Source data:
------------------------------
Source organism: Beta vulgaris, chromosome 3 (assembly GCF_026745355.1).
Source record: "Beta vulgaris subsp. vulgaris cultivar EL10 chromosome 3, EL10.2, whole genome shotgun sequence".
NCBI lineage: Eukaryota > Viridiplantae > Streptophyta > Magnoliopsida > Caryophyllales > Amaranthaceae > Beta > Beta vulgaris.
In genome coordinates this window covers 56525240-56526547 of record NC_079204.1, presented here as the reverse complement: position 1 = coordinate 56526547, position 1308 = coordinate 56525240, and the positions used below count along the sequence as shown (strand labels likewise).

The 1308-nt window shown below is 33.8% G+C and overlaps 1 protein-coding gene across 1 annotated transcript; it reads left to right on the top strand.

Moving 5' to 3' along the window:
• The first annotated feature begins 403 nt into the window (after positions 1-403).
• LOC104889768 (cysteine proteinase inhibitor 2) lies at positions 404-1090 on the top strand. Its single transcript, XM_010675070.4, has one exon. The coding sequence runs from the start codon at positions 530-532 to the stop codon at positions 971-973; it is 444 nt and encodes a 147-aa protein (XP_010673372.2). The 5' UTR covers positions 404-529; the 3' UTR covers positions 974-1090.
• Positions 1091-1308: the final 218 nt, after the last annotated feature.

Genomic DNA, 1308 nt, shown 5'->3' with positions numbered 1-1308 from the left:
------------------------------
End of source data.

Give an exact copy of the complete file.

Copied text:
Source organism: Beta vulgaris, chromosome 3 (assembly GCF_026745355.1).
Source record: "Beta vulgaris subsp. vulgaris cultivar EL10 chromosome 3, EL10.2, whole genome shotgun sequence".
NCBI lineage: Eukaryota > Viridiplantae > Streptophyta > Magnoliopsida > Caryophyllales > Amaranthaceae > Beta > Beta vulgaris.
In genome coordinates this window covers 56525240-56526547 of record NC_079204.1, presented here as the reverse complement: position 1 = coordinate 56526547, position 1308 = coordinate 56525240, and the positions used below count along the sequence as shown (strand labels likewise).

The 1308-nt window shown below is 33.8% G+C and overlaps 1 protein-coding gene across 1 annotated transcript; it reads left to right on the top strand.

Moving 5' to 3' along the window:
• The first annotated feature begins 403 nt into the window (after positions 1-403).
• LOC104889768 (cysteine proteinase inhibitor 2) lies at positions 404-1090 on the top strand. Its single transcript, XM_010675070.4, has one exon. The coding sequence runs from the start codon at positions 530-532 to the stop codon at positions 971-973; it is 444 nt and encodes a 147-aa protein (XP_010673372.2). The 5' UTR covers positions 404-529; the 3' UTR covers positions 974-1090.
• Positions 1091-1308: the final 218 nt, after the last annotated feature.

Genomic DNA, 1308 nt, shown 5'->3' with positions numbered 1-1308 from the left: